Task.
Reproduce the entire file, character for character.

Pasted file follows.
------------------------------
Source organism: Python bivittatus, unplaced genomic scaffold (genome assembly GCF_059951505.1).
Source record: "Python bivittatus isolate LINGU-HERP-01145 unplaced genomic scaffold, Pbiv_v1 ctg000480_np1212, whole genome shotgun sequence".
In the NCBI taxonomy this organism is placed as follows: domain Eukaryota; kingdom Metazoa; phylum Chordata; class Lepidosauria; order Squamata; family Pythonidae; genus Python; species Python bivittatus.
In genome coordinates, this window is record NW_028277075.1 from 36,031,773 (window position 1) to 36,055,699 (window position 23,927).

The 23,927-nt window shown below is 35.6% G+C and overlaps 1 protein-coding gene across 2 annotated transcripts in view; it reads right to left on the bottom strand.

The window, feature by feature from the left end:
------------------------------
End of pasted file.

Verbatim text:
Source organism: Python bivittatus, unplaced genomic scaffold (genome assembly GCF_059951505.1).
Source record: "Python bivittatus isolate LINGU-HERP-01145 unplaced genomic scaffold, Pbiv_v1 ctg000480_np1212, whole genome shotgun sequence".
In the NCBI taxonomy this organism is placed as follows: domain Eukaryota; kingdom Metazoa; phylum Chordata; class Lepidosauria; order Squamata; family Pythonidae; genus Python; species Python bivittatus.
In genome coordinates, this window is record NW_028277075.1 from 36,031,773 (window position 1) to 36,055,699 (window position 23,927).

The 23,927-nt window shown below is 35.6% G+C and overlaps 1 protein-coding gene across 2 annotated transcripts in view; it reads right to left on the bottom strand.

The window, feature by feature from the left end: